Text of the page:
The Dead in their Vaulted Arches by Alan Bradley
27 May, 2014
The Dead in their Vaulted Arches is the sixth volume in Alan Bradley’s wonderful mysteries featuring the intrepid sleuth Flavia de Luce and completes a story arc first begun in The Sweetness at the Bottom of the Pie. But don’t fret, there is still more to come from Bradley’s pen and a tv adaptation in the works. Because, of course, we can’t get enough of Flavia.
The story arc in question is the mystery surrounding the disappearance and supposed death of Flavia’s mother Harriet, who was rumoured to have crashed in the Himalayas 11 years ago. But Harriet’s body, preserved in the Himalayan ice, has been found and finally she is coming home to be buried amongst her family. For Flavia, this brings as much joy as sorrow as she has little or no memory of her beloved mother. As Harriet returns to Buckshaw, all manner of people start turning up, from Winston Churchill to more suspicious figures as well as Flavia’s scary Aunt Felicity, Harriet’s cousin Lena and her equally strange daughter Undine, who may or may not be as capricious as Flavia. Amidst the dismantling of her father’s carefully built grief, Flavia begins to notice that there are several discrepancies in the account surrounding her mother’s death. What exactly was Harriet doing flying her plane into the Himalayas in the middle of war and leaving behind three small children? And who was she trying to warn in the film Flavia happens to find by chance, one of the last recorded memories of her mother? As the de Luces and almost everyone of importance descend upon Buckshaw to bid Harriet farewell, Flavia begins to realise that the long arm of the war is still reaching out for her and that there are still things about her family which will surprise her.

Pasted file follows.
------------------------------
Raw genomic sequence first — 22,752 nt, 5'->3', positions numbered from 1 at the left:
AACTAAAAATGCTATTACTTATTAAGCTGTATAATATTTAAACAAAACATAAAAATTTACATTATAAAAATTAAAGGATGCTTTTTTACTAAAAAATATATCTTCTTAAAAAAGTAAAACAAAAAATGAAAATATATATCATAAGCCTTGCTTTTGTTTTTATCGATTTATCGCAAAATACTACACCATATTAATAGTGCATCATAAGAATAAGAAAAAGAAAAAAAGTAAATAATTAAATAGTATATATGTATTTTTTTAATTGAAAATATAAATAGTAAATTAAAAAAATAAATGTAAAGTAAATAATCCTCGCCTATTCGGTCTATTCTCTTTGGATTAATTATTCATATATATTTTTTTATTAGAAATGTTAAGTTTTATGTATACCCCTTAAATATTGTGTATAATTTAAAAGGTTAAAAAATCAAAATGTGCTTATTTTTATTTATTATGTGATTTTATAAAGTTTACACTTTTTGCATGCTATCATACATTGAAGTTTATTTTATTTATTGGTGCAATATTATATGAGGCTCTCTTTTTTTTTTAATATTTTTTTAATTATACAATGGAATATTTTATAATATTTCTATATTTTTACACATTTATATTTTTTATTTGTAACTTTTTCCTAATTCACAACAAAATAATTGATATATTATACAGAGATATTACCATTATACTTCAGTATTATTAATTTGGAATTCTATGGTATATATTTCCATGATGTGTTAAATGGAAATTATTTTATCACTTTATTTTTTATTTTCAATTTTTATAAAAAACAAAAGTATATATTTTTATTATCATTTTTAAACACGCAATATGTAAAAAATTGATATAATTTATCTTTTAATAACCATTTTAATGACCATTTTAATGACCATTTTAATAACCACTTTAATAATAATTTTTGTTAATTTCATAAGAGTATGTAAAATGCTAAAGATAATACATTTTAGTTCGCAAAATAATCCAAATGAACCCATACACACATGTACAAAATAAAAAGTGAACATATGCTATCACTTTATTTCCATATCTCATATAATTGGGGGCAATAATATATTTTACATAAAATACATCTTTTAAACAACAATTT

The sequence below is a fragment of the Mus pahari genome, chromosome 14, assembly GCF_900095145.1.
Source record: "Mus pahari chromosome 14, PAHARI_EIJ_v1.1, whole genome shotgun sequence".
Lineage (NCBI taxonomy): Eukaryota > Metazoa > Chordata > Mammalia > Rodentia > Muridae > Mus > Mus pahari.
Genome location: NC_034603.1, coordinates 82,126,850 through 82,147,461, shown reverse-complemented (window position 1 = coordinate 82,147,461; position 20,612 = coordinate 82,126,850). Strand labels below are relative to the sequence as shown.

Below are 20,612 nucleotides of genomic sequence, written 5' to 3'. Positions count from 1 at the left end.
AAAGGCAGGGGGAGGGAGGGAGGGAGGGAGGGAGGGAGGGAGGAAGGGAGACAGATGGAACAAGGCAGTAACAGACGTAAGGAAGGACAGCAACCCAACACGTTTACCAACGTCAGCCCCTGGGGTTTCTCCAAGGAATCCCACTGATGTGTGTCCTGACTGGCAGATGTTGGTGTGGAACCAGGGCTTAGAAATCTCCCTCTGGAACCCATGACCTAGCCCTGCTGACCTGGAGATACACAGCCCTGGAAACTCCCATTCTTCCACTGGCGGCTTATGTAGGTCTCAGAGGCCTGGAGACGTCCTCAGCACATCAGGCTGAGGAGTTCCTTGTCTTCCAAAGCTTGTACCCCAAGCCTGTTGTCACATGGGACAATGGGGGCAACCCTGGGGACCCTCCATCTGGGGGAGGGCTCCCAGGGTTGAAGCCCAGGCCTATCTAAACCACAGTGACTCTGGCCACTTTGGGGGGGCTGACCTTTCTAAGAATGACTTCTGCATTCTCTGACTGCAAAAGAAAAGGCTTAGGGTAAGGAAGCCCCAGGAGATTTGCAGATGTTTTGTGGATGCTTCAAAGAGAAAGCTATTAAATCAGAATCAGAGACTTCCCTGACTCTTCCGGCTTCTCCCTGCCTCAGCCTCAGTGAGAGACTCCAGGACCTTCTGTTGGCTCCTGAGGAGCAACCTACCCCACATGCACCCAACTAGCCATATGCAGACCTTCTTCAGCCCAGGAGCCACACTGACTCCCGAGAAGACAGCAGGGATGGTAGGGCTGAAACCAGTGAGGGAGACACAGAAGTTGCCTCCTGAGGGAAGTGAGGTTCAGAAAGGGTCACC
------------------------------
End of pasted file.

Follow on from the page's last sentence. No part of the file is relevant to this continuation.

Finally, we will find out what happened to Harriet. Unlike the other mysteries in the series, this volume is the conclusion of a story told in the last five volumes and not a stand-alone. Although I’ve wanted to know what happened to Harriet since volume 1, I did feel there could have been a little more mystery and substance to the story rather than it being solely a conclusion with an introduction to further mysteries for Flavia (which sound really exciting though!) I don’t want to give anything away so you’ll just have to read it, and although this isn’t my favourite episode in Flavia’s colourful history, it’s still a necessary part, just to offer some closure and I’m glad Flavia finally got to see Harriet again. However, I did wish there was more of a motive and explanation and back story behind Harriet’s tale, which would make fascinating reading and I do hope Bradley would consider writing some short stories with Harriet as the protagonist. I love Flavia but her mother is fascinating too.
One of the strongest things about Bradley’s series is the notion of family in its myriad incarnations from blood ties, honour, loyalty and love to its more ugly side, jealousy, envy and hate. The characters that people the quintessentially English village of Bishop’s Lacey are colourful, compassionate and often full of surprises as are those in Flavia’s family including their faithful retainer Dogger, suffering from shell shock, and whose history we uncover a little more in The Dead in their Vaulted Arches.
I can’t wait to read the next book in the series. Hurry!